Due to more than 30 billion pieces of content being posted on Facebook per month and over 500 million tweets being posted on Twitter per day it is completely impossible to stop others from posting content on these platforms which are infringing your intellectual property rights and simultaneously confusing the market in respect of your business. However, a good tool to use to minimise the risk of any possible confusion is to fully complete your profile on these platforms by providing your company’s full contact details, website address, biography, all trade marks and posting regular updates on your company’s profile. By doing the latter all the people viewing your profile on Facebook or Twitter will be able to clearly distinguish between the “real business” and any infringing pieces of content being loaded onto other profiles.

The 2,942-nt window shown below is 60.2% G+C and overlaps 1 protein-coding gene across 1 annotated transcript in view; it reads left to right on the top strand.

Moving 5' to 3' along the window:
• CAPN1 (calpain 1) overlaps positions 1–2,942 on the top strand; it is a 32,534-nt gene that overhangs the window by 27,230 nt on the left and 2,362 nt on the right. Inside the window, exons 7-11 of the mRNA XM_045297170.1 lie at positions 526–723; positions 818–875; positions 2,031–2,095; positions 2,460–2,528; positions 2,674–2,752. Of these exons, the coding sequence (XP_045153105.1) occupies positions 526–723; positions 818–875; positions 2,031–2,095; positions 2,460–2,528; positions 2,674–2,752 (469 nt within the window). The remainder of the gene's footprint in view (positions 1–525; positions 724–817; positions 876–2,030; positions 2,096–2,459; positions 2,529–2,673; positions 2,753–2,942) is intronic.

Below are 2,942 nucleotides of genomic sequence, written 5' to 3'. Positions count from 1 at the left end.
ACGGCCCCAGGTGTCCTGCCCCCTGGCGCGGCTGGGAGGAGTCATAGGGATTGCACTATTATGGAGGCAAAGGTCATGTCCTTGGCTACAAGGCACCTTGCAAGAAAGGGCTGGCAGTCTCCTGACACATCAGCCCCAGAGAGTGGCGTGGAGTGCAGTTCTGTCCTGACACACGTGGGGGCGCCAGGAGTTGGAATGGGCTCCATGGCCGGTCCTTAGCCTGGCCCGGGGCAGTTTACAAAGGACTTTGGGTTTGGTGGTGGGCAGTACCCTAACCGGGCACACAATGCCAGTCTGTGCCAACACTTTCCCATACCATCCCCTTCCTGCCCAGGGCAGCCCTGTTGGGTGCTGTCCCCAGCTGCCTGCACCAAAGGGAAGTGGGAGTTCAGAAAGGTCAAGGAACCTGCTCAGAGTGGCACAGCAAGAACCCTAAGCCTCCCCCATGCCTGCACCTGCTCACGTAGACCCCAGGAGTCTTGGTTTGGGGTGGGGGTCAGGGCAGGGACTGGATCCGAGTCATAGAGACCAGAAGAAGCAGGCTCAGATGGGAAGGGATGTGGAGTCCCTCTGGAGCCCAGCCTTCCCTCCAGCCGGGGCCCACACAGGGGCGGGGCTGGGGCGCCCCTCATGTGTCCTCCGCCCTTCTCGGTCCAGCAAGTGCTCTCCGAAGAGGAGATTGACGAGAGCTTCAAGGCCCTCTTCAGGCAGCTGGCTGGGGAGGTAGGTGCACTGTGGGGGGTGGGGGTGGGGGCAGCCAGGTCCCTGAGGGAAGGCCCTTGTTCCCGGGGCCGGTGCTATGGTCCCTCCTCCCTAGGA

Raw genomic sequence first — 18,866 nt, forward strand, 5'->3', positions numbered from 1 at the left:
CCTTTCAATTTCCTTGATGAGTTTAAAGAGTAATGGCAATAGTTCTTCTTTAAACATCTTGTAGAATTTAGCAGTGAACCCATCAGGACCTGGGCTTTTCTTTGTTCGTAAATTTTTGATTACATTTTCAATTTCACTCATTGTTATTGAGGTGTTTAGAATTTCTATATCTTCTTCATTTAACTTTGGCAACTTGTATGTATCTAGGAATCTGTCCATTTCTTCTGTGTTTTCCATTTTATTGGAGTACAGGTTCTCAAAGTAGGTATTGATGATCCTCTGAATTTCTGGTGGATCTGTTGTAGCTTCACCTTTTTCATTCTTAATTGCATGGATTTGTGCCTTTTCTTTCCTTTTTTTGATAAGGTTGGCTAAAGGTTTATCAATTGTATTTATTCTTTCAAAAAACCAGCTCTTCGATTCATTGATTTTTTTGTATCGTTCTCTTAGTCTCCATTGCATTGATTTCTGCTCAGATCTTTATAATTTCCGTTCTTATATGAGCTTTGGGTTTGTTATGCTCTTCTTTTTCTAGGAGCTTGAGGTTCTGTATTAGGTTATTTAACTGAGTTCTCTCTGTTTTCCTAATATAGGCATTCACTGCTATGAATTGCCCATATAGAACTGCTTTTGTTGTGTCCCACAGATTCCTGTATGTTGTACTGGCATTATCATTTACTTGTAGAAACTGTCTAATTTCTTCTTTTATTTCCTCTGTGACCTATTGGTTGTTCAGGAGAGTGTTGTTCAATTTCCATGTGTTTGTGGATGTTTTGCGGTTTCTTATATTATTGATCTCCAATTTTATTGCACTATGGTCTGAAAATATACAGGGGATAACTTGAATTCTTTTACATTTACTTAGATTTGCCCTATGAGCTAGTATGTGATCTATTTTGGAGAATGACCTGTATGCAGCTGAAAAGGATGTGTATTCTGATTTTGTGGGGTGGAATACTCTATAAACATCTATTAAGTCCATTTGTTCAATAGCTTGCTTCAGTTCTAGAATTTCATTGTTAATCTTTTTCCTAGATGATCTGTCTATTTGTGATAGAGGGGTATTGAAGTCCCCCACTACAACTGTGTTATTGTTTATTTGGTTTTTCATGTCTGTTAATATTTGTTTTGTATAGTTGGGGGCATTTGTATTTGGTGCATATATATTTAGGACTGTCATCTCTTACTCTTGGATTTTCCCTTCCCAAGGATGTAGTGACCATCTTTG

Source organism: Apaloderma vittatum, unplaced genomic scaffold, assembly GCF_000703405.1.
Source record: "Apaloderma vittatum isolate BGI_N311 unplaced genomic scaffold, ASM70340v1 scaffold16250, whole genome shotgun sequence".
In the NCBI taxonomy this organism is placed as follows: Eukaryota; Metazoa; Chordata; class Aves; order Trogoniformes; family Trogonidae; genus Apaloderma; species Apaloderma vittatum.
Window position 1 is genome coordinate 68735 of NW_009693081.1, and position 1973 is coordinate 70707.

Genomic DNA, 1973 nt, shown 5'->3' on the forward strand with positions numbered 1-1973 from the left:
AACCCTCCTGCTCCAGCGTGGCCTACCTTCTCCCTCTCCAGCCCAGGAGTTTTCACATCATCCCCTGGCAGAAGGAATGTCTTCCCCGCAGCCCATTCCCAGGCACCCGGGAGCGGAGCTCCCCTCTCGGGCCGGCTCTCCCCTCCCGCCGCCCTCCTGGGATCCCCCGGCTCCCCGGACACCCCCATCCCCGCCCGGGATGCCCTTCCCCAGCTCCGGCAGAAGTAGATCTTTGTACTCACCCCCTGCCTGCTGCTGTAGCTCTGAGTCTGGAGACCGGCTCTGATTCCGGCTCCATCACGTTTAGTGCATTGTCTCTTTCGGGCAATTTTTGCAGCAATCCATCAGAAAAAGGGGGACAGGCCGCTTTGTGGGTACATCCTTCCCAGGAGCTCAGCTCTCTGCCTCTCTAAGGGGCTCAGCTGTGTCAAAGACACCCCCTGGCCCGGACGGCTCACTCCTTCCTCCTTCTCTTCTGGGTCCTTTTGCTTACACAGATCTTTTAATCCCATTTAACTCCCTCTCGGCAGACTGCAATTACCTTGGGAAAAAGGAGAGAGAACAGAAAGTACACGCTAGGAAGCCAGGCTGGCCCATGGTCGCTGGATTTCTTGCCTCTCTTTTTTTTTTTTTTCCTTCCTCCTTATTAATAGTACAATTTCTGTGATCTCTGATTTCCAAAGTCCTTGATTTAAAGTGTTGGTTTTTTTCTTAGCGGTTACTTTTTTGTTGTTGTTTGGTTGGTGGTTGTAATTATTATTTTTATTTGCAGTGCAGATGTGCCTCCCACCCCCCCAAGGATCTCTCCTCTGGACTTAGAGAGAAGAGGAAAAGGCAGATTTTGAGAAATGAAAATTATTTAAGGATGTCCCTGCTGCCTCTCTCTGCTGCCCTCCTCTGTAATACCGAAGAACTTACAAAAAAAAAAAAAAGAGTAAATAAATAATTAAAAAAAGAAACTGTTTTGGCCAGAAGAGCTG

Facebook and Twitter have created new challenges when it comes to intellectual property infringement and the way we deal with it. When faced with these challenges it is best to seek immediate legal advice to protect what is rightfully yours and prevent others from harming your brand in the virtual world.

This article is a general information sheet and should not be used or relied on as legal or other professional advice. No liability can be accepted for any errors or omissions nor for any loss or damage arising from reliance upon any information herein. Always contact your legal adviser for specific and detailed advice.

The Trademark Clearing House

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By Vicky Stilwell